Brian N Winslade; Resource Publications, 2020, (p248)
Brian Winslade is senior pastor of Hamilton Central Baptist Church and for several years was national leader of our Baptist movement.
His new book The Essence: Unpacking Jesus’ Sermon on the Mount, follows on from a similar one (Boundaries) a few years ago on the Ten Commandments.
In The Essence, Winslade sets out to make sense of the Sermon on the Mount, as recorded in chapters 5 to 7 of Matthew.
The title of the book sums up the author’s view of just how central these passages are to anyone who would seek to follow Christ. As Winslade puts it “in short, were a person to grasp nothing else of the teaching of Jesus apart from that contained in the Sermon on the Mount, he or she probably acquires the gist of all he was on about”.
The book, which began as a series of sermons, isn’t aimed at a scholarly audience. Instead it is primarily for “the ordinary average follower of Jesus who seeks to understand and following the teaching of Jesus”.
Many authors down the years have tried something similar. In some ways, perhaps, this book aims to be for our day what the relevant volume of William Barclay’s Daily Study Bible might have been for many a few decades ago. There are many footnotes referencing points Barclay had made, often elucidating the social or cultural context for some of Jesus’ teaching.
But more so than Barclay, Winslade moves on to application—and even a few ‘dad jokes’ as well. Each chapter concludes with a series of questions on which either an individual reader might usefully reflect, or which a home group might use as the basis for a series of studies.
The missing Beatitudes
A potential reader (or reviewer) just glancing at the title or reading the back cover might be surprised when they eventually realise that The Essence omits completely what is surely the single best-known passage of the Sermon on the Mount, the Beatitudes.
The author puts that down mainly to reasons of space and length, even suggesting that one day there may be a ‘prequel’. But, for this reader anyway, the book is at least a little diminished by the omission. The Beatitudes seem to provide an overarching context for much of what follows, an intensity against which we are meant to read the rest of the sermon.
It is a useful and welcome book, and it is hard not to conclude that Winslade has achieved his goal of providing an accessible exploration of the Sermon, providing a range of contextual material for the person in the pews and prompting them, individually or as a group, as to how these challenging teachings apply in our own lives, our own day.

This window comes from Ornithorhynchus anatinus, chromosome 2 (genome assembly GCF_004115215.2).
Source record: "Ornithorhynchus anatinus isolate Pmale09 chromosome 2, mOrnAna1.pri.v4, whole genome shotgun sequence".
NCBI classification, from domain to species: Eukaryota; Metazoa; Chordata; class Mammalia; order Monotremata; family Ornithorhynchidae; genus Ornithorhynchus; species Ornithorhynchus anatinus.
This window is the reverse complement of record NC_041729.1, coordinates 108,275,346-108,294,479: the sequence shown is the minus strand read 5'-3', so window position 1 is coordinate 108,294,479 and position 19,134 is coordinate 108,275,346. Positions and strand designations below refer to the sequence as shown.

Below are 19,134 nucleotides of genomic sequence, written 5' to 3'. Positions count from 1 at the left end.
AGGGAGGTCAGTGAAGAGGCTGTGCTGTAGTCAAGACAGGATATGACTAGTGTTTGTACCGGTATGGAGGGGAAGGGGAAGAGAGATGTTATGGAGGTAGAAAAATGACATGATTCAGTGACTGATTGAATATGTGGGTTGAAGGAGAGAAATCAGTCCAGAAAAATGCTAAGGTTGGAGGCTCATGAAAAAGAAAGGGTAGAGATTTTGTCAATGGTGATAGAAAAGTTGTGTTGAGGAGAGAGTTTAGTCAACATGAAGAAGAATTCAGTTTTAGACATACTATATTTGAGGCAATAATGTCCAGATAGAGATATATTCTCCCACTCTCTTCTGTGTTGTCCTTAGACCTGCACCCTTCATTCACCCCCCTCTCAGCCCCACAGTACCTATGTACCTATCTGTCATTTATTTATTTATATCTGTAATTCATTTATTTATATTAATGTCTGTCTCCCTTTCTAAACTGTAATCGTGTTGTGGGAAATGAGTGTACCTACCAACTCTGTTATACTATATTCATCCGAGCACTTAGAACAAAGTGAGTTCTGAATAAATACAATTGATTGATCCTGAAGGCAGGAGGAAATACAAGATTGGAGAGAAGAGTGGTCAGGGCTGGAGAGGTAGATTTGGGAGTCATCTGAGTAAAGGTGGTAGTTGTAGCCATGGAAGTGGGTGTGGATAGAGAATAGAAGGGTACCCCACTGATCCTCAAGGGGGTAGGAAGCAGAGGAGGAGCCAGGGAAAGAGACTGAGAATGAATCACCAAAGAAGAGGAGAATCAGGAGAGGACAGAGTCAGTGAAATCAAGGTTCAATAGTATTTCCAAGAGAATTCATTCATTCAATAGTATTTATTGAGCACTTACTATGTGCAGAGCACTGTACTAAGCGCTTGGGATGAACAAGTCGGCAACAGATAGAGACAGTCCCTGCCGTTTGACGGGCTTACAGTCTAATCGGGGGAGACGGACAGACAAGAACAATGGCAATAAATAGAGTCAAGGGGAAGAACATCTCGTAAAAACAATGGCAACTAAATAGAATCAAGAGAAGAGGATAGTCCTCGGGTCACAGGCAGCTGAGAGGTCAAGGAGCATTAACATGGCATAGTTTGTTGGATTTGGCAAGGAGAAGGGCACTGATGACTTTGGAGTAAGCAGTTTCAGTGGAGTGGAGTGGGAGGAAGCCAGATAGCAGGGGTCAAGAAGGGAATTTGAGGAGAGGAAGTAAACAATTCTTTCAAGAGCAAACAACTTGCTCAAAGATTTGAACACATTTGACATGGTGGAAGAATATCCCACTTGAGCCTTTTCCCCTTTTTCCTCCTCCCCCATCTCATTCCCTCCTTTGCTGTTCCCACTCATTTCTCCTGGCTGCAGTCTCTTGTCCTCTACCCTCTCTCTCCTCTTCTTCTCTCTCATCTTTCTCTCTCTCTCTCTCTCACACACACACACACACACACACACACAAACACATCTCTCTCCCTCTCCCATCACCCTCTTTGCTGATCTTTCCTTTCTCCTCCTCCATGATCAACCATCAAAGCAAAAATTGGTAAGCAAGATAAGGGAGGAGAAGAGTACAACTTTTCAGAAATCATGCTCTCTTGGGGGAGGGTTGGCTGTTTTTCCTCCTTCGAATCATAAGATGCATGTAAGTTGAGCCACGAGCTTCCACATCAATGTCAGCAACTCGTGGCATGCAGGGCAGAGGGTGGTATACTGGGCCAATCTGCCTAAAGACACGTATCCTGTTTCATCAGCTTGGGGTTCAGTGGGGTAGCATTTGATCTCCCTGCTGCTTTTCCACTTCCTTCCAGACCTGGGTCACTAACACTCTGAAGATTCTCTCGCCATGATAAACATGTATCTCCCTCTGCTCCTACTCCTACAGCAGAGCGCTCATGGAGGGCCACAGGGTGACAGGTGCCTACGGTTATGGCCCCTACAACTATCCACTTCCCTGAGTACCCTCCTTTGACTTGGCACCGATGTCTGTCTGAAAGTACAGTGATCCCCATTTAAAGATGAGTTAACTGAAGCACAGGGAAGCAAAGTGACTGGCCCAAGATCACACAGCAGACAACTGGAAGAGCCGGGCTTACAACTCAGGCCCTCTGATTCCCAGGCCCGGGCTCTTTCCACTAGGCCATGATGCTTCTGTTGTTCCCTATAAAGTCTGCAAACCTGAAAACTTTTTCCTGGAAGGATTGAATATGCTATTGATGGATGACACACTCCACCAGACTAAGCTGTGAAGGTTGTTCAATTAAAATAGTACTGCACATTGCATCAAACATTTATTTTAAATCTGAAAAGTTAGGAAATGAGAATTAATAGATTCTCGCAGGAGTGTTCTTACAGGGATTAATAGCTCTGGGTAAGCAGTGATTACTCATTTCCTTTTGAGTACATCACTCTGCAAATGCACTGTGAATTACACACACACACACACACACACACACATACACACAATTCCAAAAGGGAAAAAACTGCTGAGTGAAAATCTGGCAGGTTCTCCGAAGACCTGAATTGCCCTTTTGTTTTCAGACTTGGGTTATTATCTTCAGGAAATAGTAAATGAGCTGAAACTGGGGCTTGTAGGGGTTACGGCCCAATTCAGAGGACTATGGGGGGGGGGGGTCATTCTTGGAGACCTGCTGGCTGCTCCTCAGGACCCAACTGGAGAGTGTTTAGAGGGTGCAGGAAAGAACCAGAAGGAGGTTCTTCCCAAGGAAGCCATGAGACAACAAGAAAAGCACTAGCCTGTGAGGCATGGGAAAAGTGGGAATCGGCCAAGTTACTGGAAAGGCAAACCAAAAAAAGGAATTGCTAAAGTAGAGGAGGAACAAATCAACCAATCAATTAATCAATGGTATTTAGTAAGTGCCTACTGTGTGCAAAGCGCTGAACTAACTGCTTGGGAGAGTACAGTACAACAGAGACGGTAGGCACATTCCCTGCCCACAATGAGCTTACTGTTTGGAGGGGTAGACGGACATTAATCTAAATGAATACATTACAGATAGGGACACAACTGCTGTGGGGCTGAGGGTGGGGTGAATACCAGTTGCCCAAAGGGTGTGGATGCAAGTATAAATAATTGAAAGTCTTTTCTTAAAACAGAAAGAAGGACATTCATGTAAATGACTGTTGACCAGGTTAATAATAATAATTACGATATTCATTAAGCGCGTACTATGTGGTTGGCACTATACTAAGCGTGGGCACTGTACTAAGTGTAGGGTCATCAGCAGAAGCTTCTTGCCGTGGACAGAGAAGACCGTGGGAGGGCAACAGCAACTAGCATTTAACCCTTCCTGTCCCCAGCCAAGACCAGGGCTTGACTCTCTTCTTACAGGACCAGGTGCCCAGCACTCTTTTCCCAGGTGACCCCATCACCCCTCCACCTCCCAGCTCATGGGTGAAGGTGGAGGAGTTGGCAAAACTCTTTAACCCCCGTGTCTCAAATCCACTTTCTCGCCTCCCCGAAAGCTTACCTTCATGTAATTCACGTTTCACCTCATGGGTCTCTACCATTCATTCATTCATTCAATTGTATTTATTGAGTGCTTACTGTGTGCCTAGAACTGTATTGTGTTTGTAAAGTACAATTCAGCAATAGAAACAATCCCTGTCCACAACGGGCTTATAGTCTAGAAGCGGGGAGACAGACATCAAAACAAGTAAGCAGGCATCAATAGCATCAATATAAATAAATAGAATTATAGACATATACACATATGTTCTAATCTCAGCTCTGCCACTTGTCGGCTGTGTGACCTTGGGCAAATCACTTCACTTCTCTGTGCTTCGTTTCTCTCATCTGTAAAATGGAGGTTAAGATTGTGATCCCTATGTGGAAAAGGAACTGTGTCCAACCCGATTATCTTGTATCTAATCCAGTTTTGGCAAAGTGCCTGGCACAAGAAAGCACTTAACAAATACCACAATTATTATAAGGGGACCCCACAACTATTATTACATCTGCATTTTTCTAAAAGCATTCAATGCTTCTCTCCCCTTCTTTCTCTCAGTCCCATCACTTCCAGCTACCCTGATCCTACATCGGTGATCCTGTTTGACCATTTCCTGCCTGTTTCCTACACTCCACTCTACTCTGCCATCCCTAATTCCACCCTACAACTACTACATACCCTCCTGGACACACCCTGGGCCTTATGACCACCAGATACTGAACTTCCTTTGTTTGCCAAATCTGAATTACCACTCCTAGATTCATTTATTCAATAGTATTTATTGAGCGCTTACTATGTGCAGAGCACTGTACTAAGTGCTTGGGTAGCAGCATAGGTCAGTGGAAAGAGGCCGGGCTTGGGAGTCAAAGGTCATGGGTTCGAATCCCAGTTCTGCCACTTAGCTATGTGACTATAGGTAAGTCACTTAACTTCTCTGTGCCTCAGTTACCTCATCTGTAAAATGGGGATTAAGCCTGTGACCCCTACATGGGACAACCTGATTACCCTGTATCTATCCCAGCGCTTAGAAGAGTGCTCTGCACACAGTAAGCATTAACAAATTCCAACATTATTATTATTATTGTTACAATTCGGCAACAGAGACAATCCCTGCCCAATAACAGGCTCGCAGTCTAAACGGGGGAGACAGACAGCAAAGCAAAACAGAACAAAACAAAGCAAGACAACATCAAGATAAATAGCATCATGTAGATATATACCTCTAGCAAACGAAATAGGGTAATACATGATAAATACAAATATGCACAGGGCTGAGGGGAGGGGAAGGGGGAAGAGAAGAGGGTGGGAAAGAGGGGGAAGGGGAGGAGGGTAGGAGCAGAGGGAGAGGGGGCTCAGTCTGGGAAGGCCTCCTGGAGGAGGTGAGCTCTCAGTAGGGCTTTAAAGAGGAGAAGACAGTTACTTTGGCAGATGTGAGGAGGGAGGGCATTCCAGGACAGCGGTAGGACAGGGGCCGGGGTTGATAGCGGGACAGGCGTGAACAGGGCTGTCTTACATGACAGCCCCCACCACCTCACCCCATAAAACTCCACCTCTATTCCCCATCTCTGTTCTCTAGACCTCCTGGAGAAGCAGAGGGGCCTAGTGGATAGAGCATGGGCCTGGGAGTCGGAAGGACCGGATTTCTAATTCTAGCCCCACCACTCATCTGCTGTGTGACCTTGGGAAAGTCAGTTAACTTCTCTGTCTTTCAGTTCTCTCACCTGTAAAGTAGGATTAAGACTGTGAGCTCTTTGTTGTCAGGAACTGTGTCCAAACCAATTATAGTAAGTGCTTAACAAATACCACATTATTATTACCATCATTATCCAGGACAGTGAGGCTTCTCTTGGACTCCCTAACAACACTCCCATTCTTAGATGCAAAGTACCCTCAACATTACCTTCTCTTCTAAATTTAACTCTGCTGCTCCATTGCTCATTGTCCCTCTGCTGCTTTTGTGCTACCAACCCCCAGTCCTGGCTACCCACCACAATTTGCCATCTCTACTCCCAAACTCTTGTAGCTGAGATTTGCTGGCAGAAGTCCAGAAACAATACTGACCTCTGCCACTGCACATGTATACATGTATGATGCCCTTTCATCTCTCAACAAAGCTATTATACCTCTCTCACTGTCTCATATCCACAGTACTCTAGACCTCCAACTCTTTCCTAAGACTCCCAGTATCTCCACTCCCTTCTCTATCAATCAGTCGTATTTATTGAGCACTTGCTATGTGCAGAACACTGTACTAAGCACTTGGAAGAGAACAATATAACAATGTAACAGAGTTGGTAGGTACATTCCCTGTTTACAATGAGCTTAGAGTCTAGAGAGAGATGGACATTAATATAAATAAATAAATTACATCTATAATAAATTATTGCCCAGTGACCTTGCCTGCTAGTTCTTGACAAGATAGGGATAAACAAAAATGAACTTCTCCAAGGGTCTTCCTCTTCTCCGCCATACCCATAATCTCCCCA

But it is worth noting that the book is very much focused on the individual Christian, and not that much on the Christian community.
John Stott’s book on the Sermon on the Mount used the subtitle of “Christian counter-culture” to capture something of what Christ called us to. But it is hard to sustain any particular culture as an individual. This is even more so the starker the contrast becomes between the values and practices of the prevailing culture around us and the counter-culture the church is called to live, proclaim and follow. How we do this wouldn’t have been Winslade’s intended focus, but a greater congregational emphasis might have been helpful.
In places The Essence also has the feel of something that might as readily have been written 15 or 20 years ago, even as the cultural context has moved on even in that time. For example, in several places Winslade (no doubt rightly) emphasises the power and attractiveness of winsome silence and radical personal integrity. But in an era when the pressure is growing in many secular contexts (including workplaces) to be seen overtly to conform, and to proclaim one’s subscription, to values or practices that many will see as running counter to the gospel of Christ, how far does that take one?
It was mid-20th century German theologian Dietrich Bonhoeffer who, in his own book on the Sermon on the Mount, wrote that “when Christ calls a man, he bids him come and die”. Strong Christian communities shape and equip us, preparing us for that sort of radical costly discipleship.
Readers are likely to come away better informed and challenged for reading, discussing, reflecting on and praying over Winslade’s treatment of the Sermon on the Mount. And perhaps we might hope for that prequel on the Beatitudes themselves.
Reviewer: Michael Reddell